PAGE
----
In apparent defiance of a Supreme Court ban on the transfer of discretionary funds, the federal government has allocated billions of rupees for the Islamabad-Rawalpindi Metro Bus service even before the budget for the next fiscal.
In the December 5, 2013 ruling, the top court had banned the transfer of funds from an account approved by Parliament to another as technical supplementary grant. This ruling curtailed the government’s discretionary powers, which are often used in May and June.
To legalise its move for the re-appropriation of billions of rupees for the Metro Bus service, the government on Monday submitted a plea seeking an early hearing of its review petition against the court ruling on May 15.
In its fresh application, the government submitted that the reallocation of around Rs7.7 billion is urgently required for the Metro Bus project. The move raises questions about the project commencement without the permission of the top court.
Active lawyer Chaudhry Faisal Hussain contended that the government has committed contempt of court by allocating a budget for the Metro Bus project in violation of the SC judgment.
The government is urging the apex court to review its ban so that funds could be diverted to 38 projects of ‘national importance’ including Metro Bus project that need Rs12.5 billion more before the close of this fiscal year.
Apart from Metro Bus, another project of ‘national importance’ is the Rs2 billion Karachi Coastal Power Project, known as K2 and K3.
However, the other projects requiring finances are mostly related to kitchen gardening, housing, air-conditioning at the Supreme Court branch registry and judges rest house at Bath Island, Karachi; the acquisition of land and construction of office-cum-residential building for IB staff at DI Khan; the establishment of an environment monitoring system; construction of a non-residential building and other facilities for the force HQ Scouts and 113 Wing at Gilgit; construction of 132KV grid station and feeding transmission line at New Benazir Bhutto International Airport; construction of 20 out of 100 dams in Balochistan; construction of 24 Nos Cat V Aoartnebt at DG TR (IR) in Lahore; water distribution network based on Khanpur dam water source phase II and others.
In its fresh application, the government submitted that ministries and divisions have demanded an additional amount of Rs40 billion during the financial year 2013 to 2014 for their fast-moving projects. The money could partly be arranged through re-appropriation against savings indicated in the review of PSDP 2013 to 2014.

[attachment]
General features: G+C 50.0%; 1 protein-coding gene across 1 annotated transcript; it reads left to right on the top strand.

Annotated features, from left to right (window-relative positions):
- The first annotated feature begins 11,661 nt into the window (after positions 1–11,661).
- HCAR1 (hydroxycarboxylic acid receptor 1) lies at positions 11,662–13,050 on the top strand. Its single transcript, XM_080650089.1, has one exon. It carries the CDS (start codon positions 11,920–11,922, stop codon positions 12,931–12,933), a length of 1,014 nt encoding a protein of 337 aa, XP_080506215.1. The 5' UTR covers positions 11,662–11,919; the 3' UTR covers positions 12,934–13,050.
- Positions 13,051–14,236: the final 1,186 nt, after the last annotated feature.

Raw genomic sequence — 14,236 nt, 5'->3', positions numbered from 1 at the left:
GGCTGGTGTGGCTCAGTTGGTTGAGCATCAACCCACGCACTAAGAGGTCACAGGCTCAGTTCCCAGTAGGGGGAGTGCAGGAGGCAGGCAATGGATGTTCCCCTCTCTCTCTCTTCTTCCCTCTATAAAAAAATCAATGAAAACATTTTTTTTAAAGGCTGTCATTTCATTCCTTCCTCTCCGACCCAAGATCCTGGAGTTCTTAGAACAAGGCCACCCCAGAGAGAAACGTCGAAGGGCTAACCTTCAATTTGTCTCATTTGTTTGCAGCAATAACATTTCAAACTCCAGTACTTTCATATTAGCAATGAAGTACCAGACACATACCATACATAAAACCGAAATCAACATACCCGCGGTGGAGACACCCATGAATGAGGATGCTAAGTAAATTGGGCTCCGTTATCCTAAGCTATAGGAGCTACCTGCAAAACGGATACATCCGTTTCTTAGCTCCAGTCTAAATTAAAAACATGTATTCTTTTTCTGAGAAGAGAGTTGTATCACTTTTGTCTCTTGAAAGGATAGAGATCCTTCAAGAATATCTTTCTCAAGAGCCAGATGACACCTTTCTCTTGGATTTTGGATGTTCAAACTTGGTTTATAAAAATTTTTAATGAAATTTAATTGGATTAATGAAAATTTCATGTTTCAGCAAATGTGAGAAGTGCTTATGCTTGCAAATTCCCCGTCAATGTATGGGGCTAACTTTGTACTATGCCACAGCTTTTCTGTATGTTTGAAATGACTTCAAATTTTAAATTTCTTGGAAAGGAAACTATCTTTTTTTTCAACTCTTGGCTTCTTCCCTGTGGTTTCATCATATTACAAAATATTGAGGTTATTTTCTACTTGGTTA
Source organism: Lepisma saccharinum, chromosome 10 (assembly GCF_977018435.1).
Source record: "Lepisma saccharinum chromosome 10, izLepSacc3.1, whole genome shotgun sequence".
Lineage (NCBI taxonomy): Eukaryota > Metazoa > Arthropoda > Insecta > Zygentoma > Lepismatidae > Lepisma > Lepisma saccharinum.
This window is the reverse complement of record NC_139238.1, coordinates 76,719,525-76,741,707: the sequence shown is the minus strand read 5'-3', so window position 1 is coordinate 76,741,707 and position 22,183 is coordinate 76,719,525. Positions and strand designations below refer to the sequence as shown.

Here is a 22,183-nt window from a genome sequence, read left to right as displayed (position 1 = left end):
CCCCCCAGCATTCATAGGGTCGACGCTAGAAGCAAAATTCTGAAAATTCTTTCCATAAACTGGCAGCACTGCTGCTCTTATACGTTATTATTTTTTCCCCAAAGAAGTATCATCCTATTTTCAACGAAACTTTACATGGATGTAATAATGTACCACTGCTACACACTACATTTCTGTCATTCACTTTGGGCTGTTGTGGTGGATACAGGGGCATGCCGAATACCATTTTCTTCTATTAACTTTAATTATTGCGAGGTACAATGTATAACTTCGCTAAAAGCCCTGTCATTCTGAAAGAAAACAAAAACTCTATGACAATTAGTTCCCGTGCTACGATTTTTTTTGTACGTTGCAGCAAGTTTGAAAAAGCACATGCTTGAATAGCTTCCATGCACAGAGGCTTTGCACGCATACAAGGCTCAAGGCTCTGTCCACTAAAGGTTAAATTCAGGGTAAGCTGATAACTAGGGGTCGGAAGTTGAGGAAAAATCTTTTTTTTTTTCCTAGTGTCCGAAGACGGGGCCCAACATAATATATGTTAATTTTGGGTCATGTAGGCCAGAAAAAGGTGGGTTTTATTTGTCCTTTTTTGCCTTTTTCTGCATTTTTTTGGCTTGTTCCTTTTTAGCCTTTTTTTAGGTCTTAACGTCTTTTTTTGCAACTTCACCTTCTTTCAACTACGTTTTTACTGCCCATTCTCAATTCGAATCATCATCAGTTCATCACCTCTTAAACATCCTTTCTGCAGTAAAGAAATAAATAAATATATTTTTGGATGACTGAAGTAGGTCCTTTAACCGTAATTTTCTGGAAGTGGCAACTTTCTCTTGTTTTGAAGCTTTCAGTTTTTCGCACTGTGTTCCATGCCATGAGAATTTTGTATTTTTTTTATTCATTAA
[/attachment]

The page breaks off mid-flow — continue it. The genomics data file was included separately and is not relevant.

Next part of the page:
The allocations made in the annual budget for various projects are based purely on projections, the government submitted.
“During the course of the financial year, some projects face implementation issues which hamper progress and allocated funds cannot be utilised thereof. As per financial rules, ministries/divisions/executing agencies recommend diversion of funds from slow-moving projects to fast-track projects, and in certain cases, implementing agencies request for additional funds through re-appropriation within their allocated budget for a year mainly to complete fast-track projects.”
It further submitted that the natural calamity which wreaked havoc in Tharparkar, Sindh, required an urgent utilisation of funds to supplement the Rs1 billion relief package announced by the prime minister. Adequate arrangements have to be made efficiently in the form of appropriations and supplementary grants in order to make the requisite funds available for providing the relief package and for the continuance of relief efforts currently underway.
The government maintained that the issues involved in its review petition are urgent and of great importance, and therefore, the case should be fixed for hearing on May 15.
Meanwhile, Attorney General for Pakistan Salman Aslam Butt also filed a separate application, requesting the court to allow him to argue the case on behalf of the federal government through the finance secretary.
Published in The Express Tribune, May 13th, 2014.
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